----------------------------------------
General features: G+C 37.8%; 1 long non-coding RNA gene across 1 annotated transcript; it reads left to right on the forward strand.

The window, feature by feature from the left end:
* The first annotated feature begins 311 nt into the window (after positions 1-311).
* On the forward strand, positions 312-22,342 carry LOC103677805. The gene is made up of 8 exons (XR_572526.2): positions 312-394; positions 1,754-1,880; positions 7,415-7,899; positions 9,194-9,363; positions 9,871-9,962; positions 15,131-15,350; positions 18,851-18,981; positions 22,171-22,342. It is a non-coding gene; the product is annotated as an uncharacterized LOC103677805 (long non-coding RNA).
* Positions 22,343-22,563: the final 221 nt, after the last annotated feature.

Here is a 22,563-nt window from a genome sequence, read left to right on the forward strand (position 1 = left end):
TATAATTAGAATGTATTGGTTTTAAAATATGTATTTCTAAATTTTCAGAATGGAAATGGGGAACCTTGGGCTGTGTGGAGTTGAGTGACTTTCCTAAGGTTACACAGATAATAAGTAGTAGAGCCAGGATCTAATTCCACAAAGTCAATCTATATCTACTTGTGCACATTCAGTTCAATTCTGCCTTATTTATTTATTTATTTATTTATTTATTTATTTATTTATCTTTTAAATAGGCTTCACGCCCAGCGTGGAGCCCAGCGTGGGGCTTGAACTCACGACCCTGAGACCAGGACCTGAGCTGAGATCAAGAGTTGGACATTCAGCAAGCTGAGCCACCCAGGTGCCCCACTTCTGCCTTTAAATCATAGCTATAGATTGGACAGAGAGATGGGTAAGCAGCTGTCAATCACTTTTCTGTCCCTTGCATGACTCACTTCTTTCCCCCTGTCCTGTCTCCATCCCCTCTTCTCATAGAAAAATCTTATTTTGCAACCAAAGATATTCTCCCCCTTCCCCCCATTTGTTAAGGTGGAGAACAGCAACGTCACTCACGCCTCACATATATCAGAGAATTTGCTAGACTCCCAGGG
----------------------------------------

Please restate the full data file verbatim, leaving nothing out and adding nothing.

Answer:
General features: G+C 37.8%; 1 long non-coding RNA gene across 1 annotated transcript; it reads left to right on the forward strand.

The window, feature by feature from the left end:
* The first annotated feature begins 311 nt into the window (after positions 1-311).
* On the forward strand, positions 312-22,342 carry LOC103677805. The gene is made up of 8 exons (XR_572526.2): positions 312-394; positions 1,754-1,880; positions 7,415-7,899; positions 9,194-9,363; positions 9,871-9,962; positions 15,131-15,350; positions 18,851-18,981; positions 22,171-22,342. It is a non-coding gene; the product is annotated as an uncharacterized LOC103677805 (long non-coding RNA).
* Positions 22,343-22,563: the final 221 nt, after the last annotated feature.

Here is a 22,563-nt window from a genome sequence, read left to right on the forward strand (position 1 = left end):
TATAATTAGAATGTATTGGTTTTAAAATATGTATTTCTAAATTTTCAGAATGGAAATGGGGAACCTTGGGCTGTGTGGAGTTGAGTGACTTTCCTAAGGTTACACAGATAATAAGTAGTAGAGCCAGGATCTAATTCCACAAAGTCAATCTATATCTACTTGTGCACATTCAGTTCAATTCTGCCTTATTTATTTATTTATTTATTTATTTATTTATTTATTTATCTTTTAAATAGGCTTCACGCCCAGCGTGGAGCCCAGCGTGGGGCTTGAACTCACGACCCTGAGACCAGGACCTGAGCTGAGATCAAGAGTTGGACATTCAGCAAGCTGAGCCACCCAGGTGCCCCACTTCTGCCTTTAAATCATAGCTATAGATTGGACAGAGAGATGGGTAAGCAGCTGTCAATCACTTTTCTGTCCCTTGCATGACTCACTTCTTTCCCCCTGTCCTGTCTCCATCCCCTCTTCTCATAGAAAAATCTTATTTTGCAACCAAAGATATTCTCCCCCTTCCCCCCATTTGTTAAGGTGGAGAACAGCAACGTCACTCACGCCTCACATATATCAGAGAATTTGCTAGACTCCCAGGG